3. ^ The exact date on which Bill Iwrin won the title is unknown, which means the title reign lasted between 0 and 3 days.
  4. ^ The exact date on which Checkmate vacated the title is unknown, which means the title reign lasted between 0 and 27 days.
  5. ^ The exact date on which Frank Dusek won the title is unknown, which means the title reign lasted between 2 and 28 days.
  6. ^ The exact date on which Iceman Parsons vacated the title is unknown, which means the title reign lasted between 11 and 40 days.
  7. ^ The exact date on which Bruiser Brody gave up the title is unknown, which means the title reign lasted between 15 and 30 days.
  8. ^ The exact date on which Chris Adams was given the title is unknown, which means the title reign lasted between 0 and 161 days.
  9. ^ The exact date on which WCCW abandoned the title is unknown, which means the title reign lasted between 121 and 150 days.

ReferencesEdit

  • Hornbaker, Tim (2016). "Statistical notes". Legends of Pro Wrestling - 150 years of headlocks, body slams, and piledrivers (Revised ed.). New York, New York: Sports Publishing. ISBN 978-1-61321-808-2.CS1 maint: ref=harv (link)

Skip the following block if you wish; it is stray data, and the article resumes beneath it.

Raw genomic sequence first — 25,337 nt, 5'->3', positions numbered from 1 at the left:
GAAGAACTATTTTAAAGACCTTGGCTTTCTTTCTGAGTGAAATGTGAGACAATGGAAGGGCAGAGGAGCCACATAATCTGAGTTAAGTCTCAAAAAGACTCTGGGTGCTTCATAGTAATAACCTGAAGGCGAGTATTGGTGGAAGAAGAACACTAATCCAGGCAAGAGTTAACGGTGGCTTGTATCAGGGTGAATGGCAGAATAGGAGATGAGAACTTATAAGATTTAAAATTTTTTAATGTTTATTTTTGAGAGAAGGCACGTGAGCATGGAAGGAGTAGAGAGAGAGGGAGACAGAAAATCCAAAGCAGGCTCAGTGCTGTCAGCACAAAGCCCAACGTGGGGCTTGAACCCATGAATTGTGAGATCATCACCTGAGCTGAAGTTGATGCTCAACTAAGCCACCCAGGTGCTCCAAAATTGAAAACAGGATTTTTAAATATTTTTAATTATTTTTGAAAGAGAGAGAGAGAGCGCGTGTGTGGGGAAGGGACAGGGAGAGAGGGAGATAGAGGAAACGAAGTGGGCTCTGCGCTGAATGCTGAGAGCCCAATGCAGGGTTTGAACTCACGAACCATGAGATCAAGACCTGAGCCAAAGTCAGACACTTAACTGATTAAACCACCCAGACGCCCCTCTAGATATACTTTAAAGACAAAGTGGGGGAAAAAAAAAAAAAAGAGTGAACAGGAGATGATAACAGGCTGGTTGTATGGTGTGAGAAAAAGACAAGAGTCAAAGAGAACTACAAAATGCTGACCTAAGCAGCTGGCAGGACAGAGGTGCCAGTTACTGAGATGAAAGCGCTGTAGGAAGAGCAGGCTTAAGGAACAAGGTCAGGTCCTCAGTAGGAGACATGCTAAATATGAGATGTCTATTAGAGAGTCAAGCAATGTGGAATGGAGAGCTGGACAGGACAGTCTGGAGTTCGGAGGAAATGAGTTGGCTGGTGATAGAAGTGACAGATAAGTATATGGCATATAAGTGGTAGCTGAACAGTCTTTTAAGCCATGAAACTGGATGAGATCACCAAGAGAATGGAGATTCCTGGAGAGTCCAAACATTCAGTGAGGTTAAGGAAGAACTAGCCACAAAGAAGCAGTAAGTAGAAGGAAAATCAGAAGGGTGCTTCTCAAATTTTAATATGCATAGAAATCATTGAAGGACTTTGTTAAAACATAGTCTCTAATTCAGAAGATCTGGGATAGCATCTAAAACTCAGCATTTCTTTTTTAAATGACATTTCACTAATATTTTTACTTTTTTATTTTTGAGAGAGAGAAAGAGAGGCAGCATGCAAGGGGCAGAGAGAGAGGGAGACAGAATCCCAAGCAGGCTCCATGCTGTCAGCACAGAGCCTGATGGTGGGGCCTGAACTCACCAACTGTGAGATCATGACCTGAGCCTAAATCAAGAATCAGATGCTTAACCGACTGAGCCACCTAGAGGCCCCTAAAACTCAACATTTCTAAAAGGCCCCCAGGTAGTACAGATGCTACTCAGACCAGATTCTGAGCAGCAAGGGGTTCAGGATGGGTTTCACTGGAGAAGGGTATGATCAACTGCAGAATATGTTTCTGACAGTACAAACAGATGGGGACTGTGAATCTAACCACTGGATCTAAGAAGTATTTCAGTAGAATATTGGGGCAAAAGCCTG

1. ^ Hornbaker 2016, p. 550.
  2. ^ a b c d e f g h i j k l m n o p q r s t u v w x y z aa ab ac ad ae af ag ah ai aj ak al am an ao ap aq ar as at au av aw ax ay az ba bb bc bd be bf bg bh bi bj bk bl bm bn Royal Duncan & Gary Will (2000). "Texas: WCWA Television Title". Wrestling Title Histories. Archeus Communications. p. 396. ISBN 0-9698161-5-4.
  3. ^ a b c d e f g h i j k l m n o p q r s t u v w x y z aa ab ac ad ae af ag ah ai aj ak al am an ao ap aq ar as at au av aw ax ay az ba bb bc bd be bf bg bh bi bj bk bl bm bn "World Class Television Title". Wrestling-titles.com. Retrieved November 19, 2016.
  4. ^ F4W Staff (May 7, 2015). "On this day in pro wrestling history (May 7): Jeff Jarrett ends David Arquette's WCW title reign, Nick Bockwinkel Vs. Ray Stevens". Wrestling Observer Figure Four Online. Retrieved February 10, 2017.
  5. ^ "Labor Day Star Wars 1984". Pro Wrestling History. September 3, 1984. Retrieved November 19, 2016.
  6. ^ Hoops, Brian (September 3, 2015). "On this day in pro wrestling history (Sept. 3): Ric Flair vs. Terry Funk Texas death match, Great Muta vs. Sting, Ted DiBiase and Stan Hansen wins AJPW tag titles". Wrestling Observer Figure Four Online. Retrieved February 10, 2017.
  7. ^ F4W Staff (May 5, 2015). "On this day in pro wrestling history (May 5): Bruno Vs. Gorilla in Puerto Rico, 2nd annual Von Erich Memorial Parade of Champions". Wrestling Observer Figure Four Online. Retrieved February 10, 2017.
  8. ^ Hoops, Brian (August 11, 2015). "On this day in pro wrestling history (August 11): Verne Gagne vs. Lou Thesz for AWA title, first ever G1 final". Wrestling Observer Figure Four Online. Retrieved February 18, 2017.